The rebirth of interest in the philosophical legacy of Ernst Cassirer (1874-1945) has taken many scholars by surprise. Cassirer suffered the great misfortune to emerge as a stalwart champion of humanism and Enlightenment rationality at the very moment such ideals were falling into eclipse, not only in Germany but arguably across Western Europe as well. His three-volume systematic treatise, The Philosophy of Symbolic Forms, was published in successive parts during the 1920s and completed in 1929, the final year of democratic crisis. In the same year he engaged in his famous exchange with Martin Heidegger at Davos, Switzerland, a confrontation that for many participants appeared to signal (in the words of Emmanuel Lévinas, then studying at Freiburg) “the creation and the end of the world.” By 1933 Cassirer had resigned from his professorship at Hamburg and together with his wife Toni fled into exile. Heidegger, meanwhile, joined the Nazi party and assumed the Freiburg rectorship. For the next decade, Cassirer and his wife led a precarious existence. They moved from Vienna to Oxford to Uppsala, Sweden, and finally made the transatlantic crossing to the United States, where Cassirer taught (mostly at Yale) until his death in 1945. He had only a handful of disciples in Germany and even fewer in the English-speaking world. The 1942 manifesto by Susanne Langer, Philosophy in a New Key, is perhaps the earliest specimen of Cassirer’s influence in the United States. Many years later, Nelson Goodman would name Cassirer as a major inspiration for his 1978 Ways of Worldmaking, portions of which Goodman first delivered at the University of Hamburg for the centennial of Cassirer’s birth. But Cassirer was never a philosopher to arouse great enthusiasm. Even in his own day respectful colleagues such as Karl Jaspers were likely to confide to peers that “Cassirer bores me.” Some of Cassirer’s most successful students, such as the political philosopher Leo Strauss or the theorist of metaphor and modernity Hans Blumenberg, utterly revised much of what Cassirer hoped to achieve. Rudolf Carnap (who was also in the audience during the disputation at Davos) characterized Cassirer as “rather pastoral.” Isaiah Berlin judged him “serenely innocent,” and Adorno (never one to mince words) called him “totally gaga” (Skidelsky, 125). As Edward Skidelsky observes in the introductory remarks to his new study of the philosopher’s career, Cassirer’s “thought remains, when all is said and done, a stranger to our age” (7).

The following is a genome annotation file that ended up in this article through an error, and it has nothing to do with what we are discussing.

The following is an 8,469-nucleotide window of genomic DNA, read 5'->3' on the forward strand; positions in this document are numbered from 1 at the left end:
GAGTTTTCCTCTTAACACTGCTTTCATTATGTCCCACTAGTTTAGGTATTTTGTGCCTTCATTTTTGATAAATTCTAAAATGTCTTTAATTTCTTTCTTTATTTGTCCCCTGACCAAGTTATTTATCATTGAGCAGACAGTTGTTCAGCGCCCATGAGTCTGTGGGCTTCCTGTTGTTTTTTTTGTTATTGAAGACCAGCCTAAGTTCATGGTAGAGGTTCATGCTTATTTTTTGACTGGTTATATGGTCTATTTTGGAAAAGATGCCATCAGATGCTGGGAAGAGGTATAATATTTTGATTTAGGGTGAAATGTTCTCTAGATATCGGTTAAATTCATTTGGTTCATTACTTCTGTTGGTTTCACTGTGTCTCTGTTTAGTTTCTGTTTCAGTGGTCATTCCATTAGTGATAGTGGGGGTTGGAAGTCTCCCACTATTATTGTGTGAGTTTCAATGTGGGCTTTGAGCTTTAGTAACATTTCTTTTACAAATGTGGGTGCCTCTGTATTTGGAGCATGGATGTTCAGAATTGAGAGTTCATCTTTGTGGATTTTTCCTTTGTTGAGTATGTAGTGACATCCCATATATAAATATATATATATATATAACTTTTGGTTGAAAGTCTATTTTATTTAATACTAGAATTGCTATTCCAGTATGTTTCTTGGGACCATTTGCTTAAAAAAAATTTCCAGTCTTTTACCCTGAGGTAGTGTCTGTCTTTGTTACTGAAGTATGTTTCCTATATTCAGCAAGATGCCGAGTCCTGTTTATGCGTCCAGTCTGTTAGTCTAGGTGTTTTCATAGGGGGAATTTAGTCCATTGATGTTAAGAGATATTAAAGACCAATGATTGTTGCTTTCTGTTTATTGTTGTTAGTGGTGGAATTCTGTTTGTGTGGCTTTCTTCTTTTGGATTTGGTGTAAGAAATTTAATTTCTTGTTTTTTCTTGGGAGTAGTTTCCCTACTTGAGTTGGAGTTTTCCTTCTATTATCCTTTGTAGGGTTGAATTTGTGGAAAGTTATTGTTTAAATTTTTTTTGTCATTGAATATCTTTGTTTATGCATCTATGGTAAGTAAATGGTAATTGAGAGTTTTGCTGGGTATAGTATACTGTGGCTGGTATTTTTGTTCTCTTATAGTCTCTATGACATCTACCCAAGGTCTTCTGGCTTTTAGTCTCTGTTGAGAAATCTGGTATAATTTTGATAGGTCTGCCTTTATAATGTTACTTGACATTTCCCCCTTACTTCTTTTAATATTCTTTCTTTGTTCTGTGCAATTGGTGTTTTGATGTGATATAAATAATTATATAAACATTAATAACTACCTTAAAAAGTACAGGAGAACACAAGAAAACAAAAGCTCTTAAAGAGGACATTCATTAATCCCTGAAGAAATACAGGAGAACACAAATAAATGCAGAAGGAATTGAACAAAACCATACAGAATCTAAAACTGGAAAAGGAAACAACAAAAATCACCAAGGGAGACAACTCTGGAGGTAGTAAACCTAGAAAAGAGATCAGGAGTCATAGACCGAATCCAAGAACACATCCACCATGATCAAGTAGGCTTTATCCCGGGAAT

How then to explain the renaissance of Cassirer-scholarship in Germany and North America? Skidelsky suggests the reasons are more political than philosophical: Communism’s fall and liberalism’s apparent resurgence in Europe as in the United States have encouraged a commemorative return to icons of an earlier liberal era. A German Jew and an unwavering supporter of Weimar democracy, Cassirer now seems an obvious candidate for those seeking heroes untainted by fascism. His philosophy expressed values of rationalism and tolerance that were seemingly antithetical to some of the more fashionable trends of the 1920s: life-philosophy, Marxism, existentialism. Skidelsky calls him Heidegger’s “enemy,” though this overstates the case: Cassirer was a moderate in all things and he always sought philosophical common ground even in the midst of disagreement. Indeed, it is most of all his equanimity and his immunity to the darker currents of European intellectual history that may best explain his appeal, especially for German intellectuals such as Jürgen Habermas, whose democratic rationalism and synthetic manner of philosophical argument makes him something like Cassirer’s spiritual stepson. There are even longer lines of affiliation that bind Cassirer to the great tradition of moderate liberal thought in Central Europe — which stretches from Lessing and Kant in the eighteenth century to Friedrich Schiller and Wilhelm von Humboldt in the nineteenth century — a tradition whose many delicate strands Cassirer wove together in his own philosophical investigations of language, myth, science, and art. Scholars often note with some chagrin that Cassirer did not write an ethics, as if this were in itself a lapse or a sign of philosophical irrelevance. Others have acknowledged that his belated attempt to address the origins of fascism, The Myth of the State, written in exile and published shortly after his death, betrays the limits of a philosophy that remained too ardent in its love of ideas and inattentive to the role that brute force can play in political affairs. Skidelsky warns us against condemning Cassirer for his “apoliticism.” It is nonetheless a major theme of Skidelsky’s book that, because Cassirer’s philosophy cannot furnish the foundations for our own political needs, this renders Cassirer’s entire work more or less obsolete, notwithstanding any admiration we may feel for his achievements and no matter how much we may look upon his philosophy as (in Skidelsky’s words) a “humane and happy dream” (237).